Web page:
- The Washington Times - Tuesday, April 12, 2022

Conservative investors are becoming shareholder activists to battle what they call the “woke” gender and race policies of America’s corporate boardrooms.

The American Legislative Exchange Council, a network of conservative private investors and state legislators, recently introduced model legislation that would stop state pension fund managers from introducing “woke criteria” into the investment selection process.

The National Center for Public Policy Research, a conservative tank in Washington, is telling moderate and conservative investors how to use shareholder proxies to challenge liberal policies in corporate board elections.

The center’s Free Enterprise Project has purchased shares in corporations such as the Walt Disney Co., which it says has allowed conservative proxies to introduce proposals against “woke” ideology at more than 100 shareholder meetings over the past four years.

“Conservative activism is finally beginning to counterbalance progressive activism on issues like identity politics and climate change goals,” said Richard Morrison, a senior fellow at the libertarian Competitive Enterprise Institute.

Last week, the Free Enterprise Project published a guide — “Balancing the Boardroom: How Conservatives Can Combat Corporate Wokeness” — for investors who want to push back on the liberal policies of companies such as Walmart and Disney.

“For decades, the left was synonymous with counterculture. Today, it is the culture,” the guide states.

“So if we are to learn anything from leftists, to their credit it’s that counterculture done right can be an effective strategy,” it adds.

The guide urges conservative shareholders to “vote against every board member” of Nike, Amazon, Disney, Twitter, Apple, Walmart, Microsoft and several other companies.

It also asks conservatives to vote against 12 specific board members, including former Vice President Al Gore at Apple.

“Vote against these directors, and then join us in constantly reminding these companies that we sensible people of the center-right will not rest until their companies have returned to making products … and otherwise staying well away from political and social discord,” Scott Shepard, an author of the guide, said in a statement.

Diversity, equity and inclusion training programs at Walmart and Disney have taught their employees that White people are inherently racist, the guide says.

Such anti-racism training often asks employees to rank themselves on a “privilege totem pole,” which the guide said divides employees by race by consistently placing White employees at the top.

Walt Disney and Walmart did not respond to requests for comment.

Walmart has stated in diversity and inclusion reports that the retail giant has used the Racial Equity Institute’s anti-racism curriculum for training sessions with corporate officers and salaried managers since 2018.

“While the company does not agree with all of the views that were presented, we have found these sessions to be thought-provoking and constructive,” a Walmart spokesperson told The Times in October.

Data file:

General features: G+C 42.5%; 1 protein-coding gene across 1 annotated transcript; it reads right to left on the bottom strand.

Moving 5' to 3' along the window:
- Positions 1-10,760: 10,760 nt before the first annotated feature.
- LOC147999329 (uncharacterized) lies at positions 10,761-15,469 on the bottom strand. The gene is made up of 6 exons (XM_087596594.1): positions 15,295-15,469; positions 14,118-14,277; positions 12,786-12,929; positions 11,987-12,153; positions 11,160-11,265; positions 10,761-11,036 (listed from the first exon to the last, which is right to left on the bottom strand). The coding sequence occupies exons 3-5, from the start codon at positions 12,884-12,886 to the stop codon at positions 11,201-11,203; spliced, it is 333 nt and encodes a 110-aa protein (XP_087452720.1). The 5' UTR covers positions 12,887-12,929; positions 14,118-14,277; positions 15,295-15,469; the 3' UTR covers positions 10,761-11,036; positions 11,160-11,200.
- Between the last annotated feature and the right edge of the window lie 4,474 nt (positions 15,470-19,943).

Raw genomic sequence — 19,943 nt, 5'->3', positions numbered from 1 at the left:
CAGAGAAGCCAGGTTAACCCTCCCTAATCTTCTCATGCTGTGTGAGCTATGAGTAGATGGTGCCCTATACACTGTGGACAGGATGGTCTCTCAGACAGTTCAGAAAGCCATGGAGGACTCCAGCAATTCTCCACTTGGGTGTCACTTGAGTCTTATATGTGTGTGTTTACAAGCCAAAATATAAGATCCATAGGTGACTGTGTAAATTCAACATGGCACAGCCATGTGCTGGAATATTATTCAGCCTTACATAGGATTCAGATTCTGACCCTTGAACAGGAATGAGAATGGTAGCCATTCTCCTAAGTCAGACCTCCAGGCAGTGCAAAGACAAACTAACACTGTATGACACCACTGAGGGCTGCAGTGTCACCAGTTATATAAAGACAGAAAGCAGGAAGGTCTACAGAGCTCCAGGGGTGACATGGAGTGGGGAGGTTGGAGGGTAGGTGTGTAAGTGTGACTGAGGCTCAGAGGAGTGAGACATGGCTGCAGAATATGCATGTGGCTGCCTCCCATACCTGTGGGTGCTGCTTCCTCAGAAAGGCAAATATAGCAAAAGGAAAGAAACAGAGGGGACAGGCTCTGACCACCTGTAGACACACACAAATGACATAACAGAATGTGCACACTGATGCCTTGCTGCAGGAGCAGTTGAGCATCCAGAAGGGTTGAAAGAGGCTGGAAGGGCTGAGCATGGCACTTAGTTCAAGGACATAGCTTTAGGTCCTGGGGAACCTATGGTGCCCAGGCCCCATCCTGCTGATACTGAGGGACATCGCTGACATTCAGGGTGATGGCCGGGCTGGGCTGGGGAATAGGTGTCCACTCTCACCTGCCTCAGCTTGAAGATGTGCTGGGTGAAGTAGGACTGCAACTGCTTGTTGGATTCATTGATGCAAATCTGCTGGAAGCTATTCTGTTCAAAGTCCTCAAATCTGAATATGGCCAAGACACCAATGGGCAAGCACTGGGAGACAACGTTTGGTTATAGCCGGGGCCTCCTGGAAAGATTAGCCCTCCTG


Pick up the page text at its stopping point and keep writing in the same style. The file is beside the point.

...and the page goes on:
Disney successfully urged shareholders last month to vote against the National Center for Public Policy Research’s proposed audit of its anti-racism training for employees because it “mischaracterizes the company’s commitment to diversity, equity and inclusion.”

“Our training program is a critical piece of achieving these goals, including the company’s work to assure an environment that is free of discrimination and inclusive of all,” Disney said in its 2022 proxy statement.

Large corporations also have begun to take public stances on hot-button political issues.

The Free Enterprise Project report noted that Disney CEO Bob Chapek has publicly battled Florida Gov. Ron DeSantis, a Republican, over the state’s new law that forbids K-3 teachers from giving lessons on sexuality.

It pointed out a spike in corporate intrusions into state-level political debates over election integrity laws, climate change science and COVID-19 vaccine policies.

Mr. Morrison, the libertarian analyst, said companies such as Disney “correctly see these topics as trendy and high-profile, and they fear that if they don’t join the bandwagon their company will be singled out as irresponsible or insensitive.”

“Many corporate leaders seem to assume that once their company is seen as doing above the minimum amount of virtue signaling, advocates of woke policy will move on to the next target,” he said. “But appeasement of anti-corporate activists has always itself been a risky move.”

Meanwhile, conservatives show no sign of giving up their push to remake America’s boardrooms.

“So many of these CEOs are trapped in a bubble, surrounded by people who have bought into woke corporate culture,” said Ilan Srulovicz, CEO of Egard Watch Co. in Florida.

“They’re forgetting that more than three-quarters of the public is not on board and doesn’t want to be preached to,” the small-business owner added.

• Sean Salai can be reached at ssalai@washingtontimes.com.

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